Do stop into the neighborhood living room!
There's nothing quite like a good British public house. We won’t pretend that these are the “best” pubs or anyone’s personal favorites. But here is a typical selection of attractive, classic pubs in locales where, sooner or later, you’re apt to visit. While the beer’s the thing at any pub, of course, it is always more than acceptable to pass on the alcohol.
1. The Albert, Victoria Street, London
This popular pub down the street from Parliament Square is appropriately Victorian. There’s always a good buffet of hot, reasonably priced pub fare on hand, and a broad selection of good real ales from a well-kept cellar.
2. The Cross Keys, Endell Street, London
Not far from Covent Garden, the Keys is a small, dark, neighborhood pub favored by the locals. The walls are lined with funky memorabilia, including early Beatles bumph. There’s a friendly atmosphere and great beer. Then, step next door for some of the best fish and chips in London. Quiet on weekends.
3. The King's Arms, Shephard Market, London
A hidden Mayfair village just a few minutes walk from Green Park tube station, Shepherd Market is always a nice discovery. Soak up the atmosphere at the King’s Arms, a traditional pub with bars on two floors, an attentive staff and a good menu of pub food.
4. The Crystal Palace, Abbey Green, Bath
Hidden away on a quiet square just yards from the abbey, the Crystal Palace is large and clean, with much better than average pub food and a covered garden area in the back. Often busy, but somehow far from the madding Bath crowd only steps away.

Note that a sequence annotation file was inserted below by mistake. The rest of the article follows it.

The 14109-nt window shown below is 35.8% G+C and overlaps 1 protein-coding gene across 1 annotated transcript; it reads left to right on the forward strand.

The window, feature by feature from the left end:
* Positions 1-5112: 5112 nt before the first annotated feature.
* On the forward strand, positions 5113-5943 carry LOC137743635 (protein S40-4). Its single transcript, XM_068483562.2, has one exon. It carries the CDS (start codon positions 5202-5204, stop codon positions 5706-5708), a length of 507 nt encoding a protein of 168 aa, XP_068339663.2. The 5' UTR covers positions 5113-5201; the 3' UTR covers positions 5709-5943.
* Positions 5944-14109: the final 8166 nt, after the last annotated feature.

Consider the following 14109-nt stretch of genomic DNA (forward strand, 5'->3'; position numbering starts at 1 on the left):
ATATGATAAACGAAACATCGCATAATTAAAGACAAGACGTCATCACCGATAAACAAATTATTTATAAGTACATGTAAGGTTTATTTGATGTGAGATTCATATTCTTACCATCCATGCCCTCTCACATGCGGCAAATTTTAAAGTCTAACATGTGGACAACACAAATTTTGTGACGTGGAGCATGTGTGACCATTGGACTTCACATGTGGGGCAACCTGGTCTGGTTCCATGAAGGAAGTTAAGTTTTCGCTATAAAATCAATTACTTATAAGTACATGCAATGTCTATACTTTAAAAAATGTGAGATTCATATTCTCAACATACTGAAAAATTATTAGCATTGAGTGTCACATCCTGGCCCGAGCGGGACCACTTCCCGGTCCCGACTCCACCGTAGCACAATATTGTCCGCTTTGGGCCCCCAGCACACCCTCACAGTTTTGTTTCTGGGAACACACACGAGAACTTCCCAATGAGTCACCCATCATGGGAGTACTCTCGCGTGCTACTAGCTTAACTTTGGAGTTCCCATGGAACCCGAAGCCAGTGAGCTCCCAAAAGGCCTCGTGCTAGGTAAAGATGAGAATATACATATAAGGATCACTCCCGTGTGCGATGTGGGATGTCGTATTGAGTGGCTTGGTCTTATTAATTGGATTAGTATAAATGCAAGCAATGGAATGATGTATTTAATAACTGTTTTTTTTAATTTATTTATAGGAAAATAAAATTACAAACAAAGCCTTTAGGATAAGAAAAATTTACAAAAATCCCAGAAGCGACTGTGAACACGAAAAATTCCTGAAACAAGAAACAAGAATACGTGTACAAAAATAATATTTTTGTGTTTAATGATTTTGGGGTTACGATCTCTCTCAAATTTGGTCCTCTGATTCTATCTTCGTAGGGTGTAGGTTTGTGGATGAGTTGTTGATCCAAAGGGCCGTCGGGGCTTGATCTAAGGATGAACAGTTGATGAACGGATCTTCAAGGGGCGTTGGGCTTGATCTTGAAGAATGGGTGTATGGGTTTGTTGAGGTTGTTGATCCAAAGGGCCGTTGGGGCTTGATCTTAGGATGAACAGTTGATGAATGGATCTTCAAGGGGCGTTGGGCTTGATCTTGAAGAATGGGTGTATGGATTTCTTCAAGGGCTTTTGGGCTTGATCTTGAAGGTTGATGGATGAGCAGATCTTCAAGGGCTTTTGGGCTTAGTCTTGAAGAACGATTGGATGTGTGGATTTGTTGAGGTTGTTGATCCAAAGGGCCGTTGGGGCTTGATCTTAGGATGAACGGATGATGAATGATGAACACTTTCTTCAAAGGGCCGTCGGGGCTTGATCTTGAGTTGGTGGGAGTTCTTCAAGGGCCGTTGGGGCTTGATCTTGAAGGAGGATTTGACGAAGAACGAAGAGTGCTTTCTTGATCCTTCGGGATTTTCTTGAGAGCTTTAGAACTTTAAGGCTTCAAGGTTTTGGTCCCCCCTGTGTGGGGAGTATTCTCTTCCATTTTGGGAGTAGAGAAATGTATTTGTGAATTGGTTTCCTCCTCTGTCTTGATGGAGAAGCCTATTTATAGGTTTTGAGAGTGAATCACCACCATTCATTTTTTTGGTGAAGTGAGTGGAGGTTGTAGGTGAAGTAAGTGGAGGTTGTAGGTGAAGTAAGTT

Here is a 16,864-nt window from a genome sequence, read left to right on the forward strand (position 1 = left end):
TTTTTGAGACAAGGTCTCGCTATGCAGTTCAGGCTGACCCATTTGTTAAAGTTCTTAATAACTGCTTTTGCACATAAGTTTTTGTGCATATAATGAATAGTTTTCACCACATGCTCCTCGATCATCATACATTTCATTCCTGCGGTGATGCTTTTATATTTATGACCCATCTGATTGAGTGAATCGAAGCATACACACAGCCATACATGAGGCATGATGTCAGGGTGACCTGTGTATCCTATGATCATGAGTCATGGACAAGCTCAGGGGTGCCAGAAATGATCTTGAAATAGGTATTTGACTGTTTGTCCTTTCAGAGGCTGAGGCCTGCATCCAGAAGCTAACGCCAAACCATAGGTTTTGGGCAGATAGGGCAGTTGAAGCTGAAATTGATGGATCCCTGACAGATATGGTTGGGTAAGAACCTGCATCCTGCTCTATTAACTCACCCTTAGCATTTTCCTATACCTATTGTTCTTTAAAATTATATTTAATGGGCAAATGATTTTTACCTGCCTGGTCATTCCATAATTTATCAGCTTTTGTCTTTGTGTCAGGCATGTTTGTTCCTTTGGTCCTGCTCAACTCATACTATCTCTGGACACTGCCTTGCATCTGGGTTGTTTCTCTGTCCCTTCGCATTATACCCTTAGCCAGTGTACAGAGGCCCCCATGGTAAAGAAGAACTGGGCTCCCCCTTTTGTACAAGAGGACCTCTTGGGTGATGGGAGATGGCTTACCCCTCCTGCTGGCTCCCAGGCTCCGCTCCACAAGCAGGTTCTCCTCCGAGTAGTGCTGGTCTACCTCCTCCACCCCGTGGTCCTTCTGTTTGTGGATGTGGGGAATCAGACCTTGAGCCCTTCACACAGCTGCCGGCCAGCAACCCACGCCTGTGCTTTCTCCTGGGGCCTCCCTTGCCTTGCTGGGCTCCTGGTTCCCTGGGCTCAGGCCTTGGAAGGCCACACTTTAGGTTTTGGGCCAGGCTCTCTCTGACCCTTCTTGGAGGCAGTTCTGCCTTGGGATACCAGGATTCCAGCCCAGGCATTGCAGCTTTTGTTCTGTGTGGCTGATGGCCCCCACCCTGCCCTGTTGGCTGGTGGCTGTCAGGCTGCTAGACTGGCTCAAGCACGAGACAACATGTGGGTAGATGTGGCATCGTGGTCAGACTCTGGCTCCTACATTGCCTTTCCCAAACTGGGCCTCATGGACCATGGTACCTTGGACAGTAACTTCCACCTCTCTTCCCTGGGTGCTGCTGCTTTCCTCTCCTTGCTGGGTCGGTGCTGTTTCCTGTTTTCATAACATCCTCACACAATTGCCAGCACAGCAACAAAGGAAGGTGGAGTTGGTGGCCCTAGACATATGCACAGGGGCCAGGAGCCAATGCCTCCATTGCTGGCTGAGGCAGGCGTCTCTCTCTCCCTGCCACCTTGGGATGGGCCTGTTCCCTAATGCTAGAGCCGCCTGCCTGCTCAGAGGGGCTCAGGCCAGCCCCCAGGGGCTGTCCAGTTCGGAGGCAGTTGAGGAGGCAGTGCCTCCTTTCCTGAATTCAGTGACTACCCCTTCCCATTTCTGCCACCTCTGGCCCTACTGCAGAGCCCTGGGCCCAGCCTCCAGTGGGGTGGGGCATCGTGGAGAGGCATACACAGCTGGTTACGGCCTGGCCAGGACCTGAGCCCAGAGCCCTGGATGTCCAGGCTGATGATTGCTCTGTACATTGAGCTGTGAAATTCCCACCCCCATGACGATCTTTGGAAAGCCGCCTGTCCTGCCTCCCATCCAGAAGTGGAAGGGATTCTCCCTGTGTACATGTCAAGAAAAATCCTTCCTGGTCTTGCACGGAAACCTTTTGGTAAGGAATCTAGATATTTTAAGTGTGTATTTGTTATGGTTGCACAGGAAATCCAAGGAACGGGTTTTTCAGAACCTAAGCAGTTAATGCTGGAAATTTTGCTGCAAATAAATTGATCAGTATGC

5. Ye Old Starre Inn, Stonegate, York
Perhaps the most famous pub in York, and one of the oldest, you can’t miss the sign stretched across Stonegate. Just tuck down the snicket into the atmospheric pub; tuck your head down, too, to avoid the old beams. Ask the regulars about the resident ghosts.
6. Rose Street Brewery, Rose Street, Edinburgh
The New Town. The narrow pedestrian thoroughfare just in back of Princes Street is loaded with great old pubs. As the name implies, however, this one brews its own delectable beer. The 80 shilling ale is terrific. At special times of year, their special 90 shilling will knock your socks off.
7. Deacon Brodie's Tavern, Lawnmarket, Edinburgh
The Old Town. Named after the real life rogue who inspired Dr. Jekyll and Mr. Hyde, Deacon Brodie’s always has a swarm of visitors because of its location on the Royal Mile. Still, the place is Victorian gorgeous and the atmosphere always upbeat.
8. Adam and Eve, Bishopgate Street, Norwich
Opened for the workers building Norwich Cathedral, the pub isn’t quite as old as its eponymous patrons, but it’s the oldest one in Norwich (and that’s saying something). Low ceilings, good ale, small rooms and loads of atmosphere.
9. Chequers, High Street, Oxford
It’s not hard to find a great pub in Oxford. Here’s a good example, just down an alley yards from Carfax Tower on The High. It’s also one of the oldest, with good food, good beer, several rooms and a courtyard with tables full of students enjoying themselves.
10. Crown and Anchor, High Street, Winchester
Right on the High Street, only a block or so from Winchester Cathedral, here’s a pretty traditional pub that’s popular with both locals and visitors. The food is more than a cut above traditional pub fare, with a particular reputation for fish.